Representative Marjorie Taylor Greene recently called for the GOP to embrace being “Christian nationalists,” according to an Oregon preacher who routinely criticizes Republicans, Greene “dances with the devil.”
“Unlike Marjorie Taylor Greene, I’ve studied the Scriptures & devoted myself to serving the Church. Christian nationalism is a racist ideology incompatible with Christianity,” Reverend Chuck Currie tweeted on Monday. “Jesus was for all the world, not one nation. Beware false teachers like Greene. She dances with the devil,” said Currie, who has tweeted his support for the Democrats.
In her recent speech to a gathering of young conservatives, Greene asserted that being a Christian nationalist was “really a wonderful thing,” and he made his comments while she backed up that assertion.
“We need to be the party of nationalism,” the Georgia lawmaker reiterated in an interview over the weekend. “I’m a Christian, and I say it proudly—we should be Christian nationalists.”
As a retort, Reverend Currie, a chaplain at Pacific University and a member of the clergy of the United Church, urged people to “never take religious advice from Marjorie Taylor Greene,” arguing that the ideology she has promoted is “contrary to the teachings of Jesus.”
“Christian nationalism isn’t just a threat to democracy. It is also a threat to an understanding of Christianity that places Jesus and his teachings first,” the pastor tweeted on Monday. “Christian nationalism is a virus. Jesus is the vaccine.”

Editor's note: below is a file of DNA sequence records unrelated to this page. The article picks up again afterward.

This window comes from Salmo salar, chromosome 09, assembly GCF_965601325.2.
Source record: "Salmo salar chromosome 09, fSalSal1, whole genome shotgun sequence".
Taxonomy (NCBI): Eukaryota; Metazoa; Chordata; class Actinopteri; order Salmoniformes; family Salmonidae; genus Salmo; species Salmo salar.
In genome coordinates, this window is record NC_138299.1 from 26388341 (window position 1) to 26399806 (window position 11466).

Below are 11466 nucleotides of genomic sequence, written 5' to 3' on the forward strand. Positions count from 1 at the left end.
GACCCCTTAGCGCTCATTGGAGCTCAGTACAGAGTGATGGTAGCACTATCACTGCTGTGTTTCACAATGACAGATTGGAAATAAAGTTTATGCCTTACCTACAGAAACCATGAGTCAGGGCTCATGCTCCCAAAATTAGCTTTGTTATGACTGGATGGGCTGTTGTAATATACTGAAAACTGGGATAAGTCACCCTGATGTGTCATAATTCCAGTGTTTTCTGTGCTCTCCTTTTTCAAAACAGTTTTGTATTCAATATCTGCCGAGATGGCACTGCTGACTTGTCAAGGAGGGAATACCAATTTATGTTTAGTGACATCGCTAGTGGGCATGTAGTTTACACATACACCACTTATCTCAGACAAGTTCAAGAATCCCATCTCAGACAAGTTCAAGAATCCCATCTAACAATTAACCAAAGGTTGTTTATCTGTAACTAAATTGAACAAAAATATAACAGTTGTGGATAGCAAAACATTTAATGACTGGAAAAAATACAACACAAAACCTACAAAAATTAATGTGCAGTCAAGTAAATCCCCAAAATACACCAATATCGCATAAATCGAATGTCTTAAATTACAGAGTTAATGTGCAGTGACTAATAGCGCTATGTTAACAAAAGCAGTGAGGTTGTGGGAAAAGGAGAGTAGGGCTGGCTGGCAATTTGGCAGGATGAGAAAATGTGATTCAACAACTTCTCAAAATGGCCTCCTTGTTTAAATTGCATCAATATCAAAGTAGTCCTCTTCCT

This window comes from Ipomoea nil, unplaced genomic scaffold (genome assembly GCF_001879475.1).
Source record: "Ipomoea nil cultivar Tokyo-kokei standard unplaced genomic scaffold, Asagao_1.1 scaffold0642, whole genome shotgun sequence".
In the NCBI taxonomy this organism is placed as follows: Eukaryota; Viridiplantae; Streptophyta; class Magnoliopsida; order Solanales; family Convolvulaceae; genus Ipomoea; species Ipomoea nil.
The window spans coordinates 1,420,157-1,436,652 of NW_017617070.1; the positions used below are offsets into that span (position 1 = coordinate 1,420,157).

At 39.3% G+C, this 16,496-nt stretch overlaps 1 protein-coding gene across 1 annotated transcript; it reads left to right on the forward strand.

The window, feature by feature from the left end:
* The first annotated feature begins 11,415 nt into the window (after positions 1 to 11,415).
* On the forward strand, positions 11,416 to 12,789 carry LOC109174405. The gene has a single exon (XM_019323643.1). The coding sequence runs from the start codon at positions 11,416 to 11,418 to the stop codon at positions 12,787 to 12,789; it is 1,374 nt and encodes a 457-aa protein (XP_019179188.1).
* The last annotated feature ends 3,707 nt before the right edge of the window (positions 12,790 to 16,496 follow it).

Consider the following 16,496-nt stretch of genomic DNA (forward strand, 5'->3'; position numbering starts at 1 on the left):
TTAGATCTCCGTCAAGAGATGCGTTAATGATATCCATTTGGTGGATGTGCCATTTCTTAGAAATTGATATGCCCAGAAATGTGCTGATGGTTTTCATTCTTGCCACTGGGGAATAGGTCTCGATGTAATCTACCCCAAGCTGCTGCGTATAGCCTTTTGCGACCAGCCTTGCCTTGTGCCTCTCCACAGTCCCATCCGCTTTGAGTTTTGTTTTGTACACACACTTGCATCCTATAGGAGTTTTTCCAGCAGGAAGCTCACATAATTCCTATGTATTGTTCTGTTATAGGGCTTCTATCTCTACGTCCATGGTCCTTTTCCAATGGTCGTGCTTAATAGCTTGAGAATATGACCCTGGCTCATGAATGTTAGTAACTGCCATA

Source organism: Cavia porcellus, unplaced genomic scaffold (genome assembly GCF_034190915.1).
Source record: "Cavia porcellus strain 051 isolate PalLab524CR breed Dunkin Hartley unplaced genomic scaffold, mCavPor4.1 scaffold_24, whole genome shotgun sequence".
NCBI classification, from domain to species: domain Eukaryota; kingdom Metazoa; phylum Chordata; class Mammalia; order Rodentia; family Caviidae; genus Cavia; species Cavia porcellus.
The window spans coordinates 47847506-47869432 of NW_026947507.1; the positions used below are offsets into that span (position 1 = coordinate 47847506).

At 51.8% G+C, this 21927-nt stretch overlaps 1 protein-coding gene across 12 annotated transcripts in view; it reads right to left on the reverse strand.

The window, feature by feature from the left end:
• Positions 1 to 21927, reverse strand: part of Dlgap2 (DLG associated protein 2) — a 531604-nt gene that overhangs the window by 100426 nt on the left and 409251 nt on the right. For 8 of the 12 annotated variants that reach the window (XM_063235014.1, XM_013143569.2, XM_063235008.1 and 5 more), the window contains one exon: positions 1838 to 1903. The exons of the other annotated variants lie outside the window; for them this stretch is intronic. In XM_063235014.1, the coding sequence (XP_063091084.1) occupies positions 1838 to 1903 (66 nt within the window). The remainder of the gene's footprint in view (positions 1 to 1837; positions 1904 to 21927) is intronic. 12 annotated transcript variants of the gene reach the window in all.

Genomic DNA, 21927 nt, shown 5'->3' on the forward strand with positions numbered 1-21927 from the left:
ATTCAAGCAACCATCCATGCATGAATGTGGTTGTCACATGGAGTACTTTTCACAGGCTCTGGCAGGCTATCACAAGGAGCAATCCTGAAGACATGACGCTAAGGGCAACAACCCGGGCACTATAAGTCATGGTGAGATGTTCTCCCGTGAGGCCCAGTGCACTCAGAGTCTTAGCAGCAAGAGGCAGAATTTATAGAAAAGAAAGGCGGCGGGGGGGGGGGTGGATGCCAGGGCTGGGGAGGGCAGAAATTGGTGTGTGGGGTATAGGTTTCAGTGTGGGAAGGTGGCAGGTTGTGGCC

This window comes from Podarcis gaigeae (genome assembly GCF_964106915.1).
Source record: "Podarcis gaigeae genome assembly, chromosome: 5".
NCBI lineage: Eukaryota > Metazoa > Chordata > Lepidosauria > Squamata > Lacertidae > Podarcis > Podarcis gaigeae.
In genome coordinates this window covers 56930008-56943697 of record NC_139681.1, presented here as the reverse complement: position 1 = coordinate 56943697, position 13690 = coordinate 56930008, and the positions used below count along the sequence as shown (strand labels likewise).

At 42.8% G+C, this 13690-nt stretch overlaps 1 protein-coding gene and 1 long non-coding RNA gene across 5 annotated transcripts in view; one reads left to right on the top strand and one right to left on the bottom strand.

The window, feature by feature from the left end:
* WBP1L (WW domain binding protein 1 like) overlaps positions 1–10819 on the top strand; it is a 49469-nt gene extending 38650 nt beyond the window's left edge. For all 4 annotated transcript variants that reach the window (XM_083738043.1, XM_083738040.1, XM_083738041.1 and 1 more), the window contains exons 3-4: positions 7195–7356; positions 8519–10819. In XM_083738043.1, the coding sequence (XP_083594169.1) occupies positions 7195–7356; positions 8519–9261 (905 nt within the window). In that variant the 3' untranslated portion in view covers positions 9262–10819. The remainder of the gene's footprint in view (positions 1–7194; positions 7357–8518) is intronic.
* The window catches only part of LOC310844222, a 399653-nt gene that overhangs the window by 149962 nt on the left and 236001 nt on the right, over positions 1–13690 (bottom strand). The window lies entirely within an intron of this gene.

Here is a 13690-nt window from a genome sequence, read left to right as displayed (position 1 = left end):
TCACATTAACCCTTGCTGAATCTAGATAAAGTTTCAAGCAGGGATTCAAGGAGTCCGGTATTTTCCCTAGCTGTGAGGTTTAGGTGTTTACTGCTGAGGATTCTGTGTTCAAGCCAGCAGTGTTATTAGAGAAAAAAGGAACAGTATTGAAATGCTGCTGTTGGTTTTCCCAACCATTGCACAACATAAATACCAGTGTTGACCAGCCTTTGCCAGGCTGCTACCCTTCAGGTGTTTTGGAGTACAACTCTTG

“Nationalism, at the expense of another nation, is just as wicked as racism at the expense of another race. In other words, good patriots are not nationalists. A nationalist is a bad patriot,” Currie wrote in another post quoting Reverend William Sloane Coffin.
The Connected Church of Christ identifies as a distinct and diverse community of Christians that come together as one church united in Spirit to love all, welcome all, and seek justice for all.”
On his website, Currie lists the problems he has tried to solve as “homelessness, healthcare, gun violence, climate change, and immigration reform.”
Additionally criticizing Greene’s comments, The Middle Church of New York tweeted, “Christian nationalism violates Christ. God didn’t come as a ruler or a conqueror, but as vulnerable love. The ethos of empire is fundamentally incompatible with the ethos of God.”
Religious leaders weren’t the only ones to criticize the lawmaker.
Greene was called a “Nazi” by some Twitter users on Monday. In recent years, Christian nationalism in the U.S. has been strongly linked to far-right extremism, especially white supremacy.
“I am being attacked by the godless left because I said I’m a proud Christian Nationalist,” Greene said as she defended her position on Twitter. “These evil people are even calling me a Nazi because I proudly love my country and my God. The left has shown us exactly who they are. They hate America, they hate God, and they hate us.”
When Greene’s publicist Nick Dyer was contacted for comment regarding Currie’s remarks, he inquired, “Who?”
Currie claimed that Marjorie Taylor Greene “is granted a considerable bully pulpit in her status as a member of Congress” in a statement addressed to Newsweek.
“She has used that pulpit to divide Americans along religious and racial lines,” he added. “Christians have a responsibility to speak out when politicians attempt to misuse faith as a tool for division. Christian nationalism is a threat to both church and state.”